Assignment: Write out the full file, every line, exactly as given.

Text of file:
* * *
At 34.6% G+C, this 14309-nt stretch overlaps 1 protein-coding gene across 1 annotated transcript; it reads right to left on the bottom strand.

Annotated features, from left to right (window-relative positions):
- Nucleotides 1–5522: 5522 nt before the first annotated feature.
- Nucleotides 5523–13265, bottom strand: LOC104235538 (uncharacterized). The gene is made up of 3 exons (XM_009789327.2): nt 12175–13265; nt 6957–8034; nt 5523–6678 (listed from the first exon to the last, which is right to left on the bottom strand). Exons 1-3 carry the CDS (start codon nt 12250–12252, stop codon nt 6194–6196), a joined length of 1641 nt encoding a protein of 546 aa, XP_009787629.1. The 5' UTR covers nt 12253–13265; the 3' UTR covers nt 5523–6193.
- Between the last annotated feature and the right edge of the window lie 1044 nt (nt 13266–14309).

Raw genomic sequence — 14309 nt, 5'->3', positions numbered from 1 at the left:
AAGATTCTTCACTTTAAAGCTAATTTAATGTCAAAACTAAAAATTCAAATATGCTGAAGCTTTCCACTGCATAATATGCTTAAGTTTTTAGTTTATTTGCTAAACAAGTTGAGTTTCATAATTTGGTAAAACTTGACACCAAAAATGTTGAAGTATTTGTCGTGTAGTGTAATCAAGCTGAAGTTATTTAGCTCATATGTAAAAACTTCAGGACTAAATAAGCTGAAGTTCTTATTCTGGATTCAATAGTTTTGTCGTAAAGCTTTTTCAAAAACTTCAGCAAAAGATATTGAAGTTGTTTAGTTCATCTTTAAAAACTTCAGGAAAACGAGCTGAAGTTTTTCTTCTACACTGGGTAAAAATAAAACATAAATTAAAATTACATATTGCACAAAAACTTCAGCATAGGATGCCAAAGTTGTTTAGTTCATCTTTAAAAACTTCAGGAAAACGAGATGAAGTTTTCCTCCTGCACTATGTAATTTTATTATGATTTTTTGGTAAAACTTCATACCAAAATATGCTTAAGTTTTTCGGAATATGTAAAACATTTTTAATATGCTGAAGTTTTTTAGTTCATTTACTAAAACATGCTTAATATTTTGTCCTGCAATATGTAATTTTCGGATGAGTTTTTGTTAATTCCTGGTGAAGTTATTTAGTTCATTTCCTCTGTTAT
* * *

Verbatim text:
At 34.6% G+C, this 14309-nt stretch overlaps 1 protein-coding gene across 1 annotated transcript; it reads right to left on the bottom strand.

Annotated features, from left to right (window-relative positions):
- Nucleotides 1–5522: 5522 nt before the first annotated feature.
- Nucleotides 5523–13265, bottom strand: LOC104235538 (uncharacterized). The gene is made up of 3 exons (XM_009789327.2): nt 12175–13265; nt 6957–8034; nt 5523–6678 (listed from the first exon to the last, which is right to left on the bottom strand). Exons 1-3 carry the CDS (start codon nt 12250–12252, stop codon nt 6194–6196), a joined length of 1641 nt encoding a protein of 546 aa, XP_009787629.1. The 5' UTR covers nt 12253–13265; the 3' UTR covers nt 5523–6193.
- Between the last annotated feature and the right edge of the window lie 1044 nt (nt 13266–14309).

Raw genomic sequence — 14309 nt, 5'->3', positions numbered from 1 at the left:
AAGATTCTTCACTTTAAAGCTAATTTAATGTCAAAACTAAAAATTCAAATATGCTGAAGCTTTCCACTGCATAATATGCTTAAGTTTTTAGTTTATTTGCTAAACAAGTTGAGTTTCATAATTTGGTAAAACTTGACACCAAAAATGTTGAAGTATTTGTCGTGTAGTGTAATCAAGCTGAAGTTATTTAGCTCATATGTAAAAACTTCAGGACTAAATAAGCTGAAGTTCTTATTCTGGATTCAATAGTTTTGTCGTAAAGCTTTTTCAAAAACTTCAGCAAAAGATATTGAAGTTGTTTAGTTCATCTTTAAAAACTTCAGGAAAACGAGCTGAAGTTTTTCTTCTACACTGGGTAAAAATAAAACATAAATTAAAATTACATATTGCACAAAAACTTCAGCATAGGATGCCAAAGTTGTTTAGTTCATCTTTAAAAACTTCAGGAAAACGAGATGAAGTTTTCCTCCTGCACTATGTAATTTTATTATGATTTTTTGGTAAAACTTCATACCAAAATATGCTTAAGTTTTTCGGAATATGTAAAACATTTTTAATATGCTGAAGTTTTTTAGTTCATTTACTAAAACATGCTTAATATTTTGTCCTGCAATATGTAATTTTCGGATGAGTTTTTGTTAATTCCTGGTGAAGTTATTTAGTTCATTTCCTCTGTTAT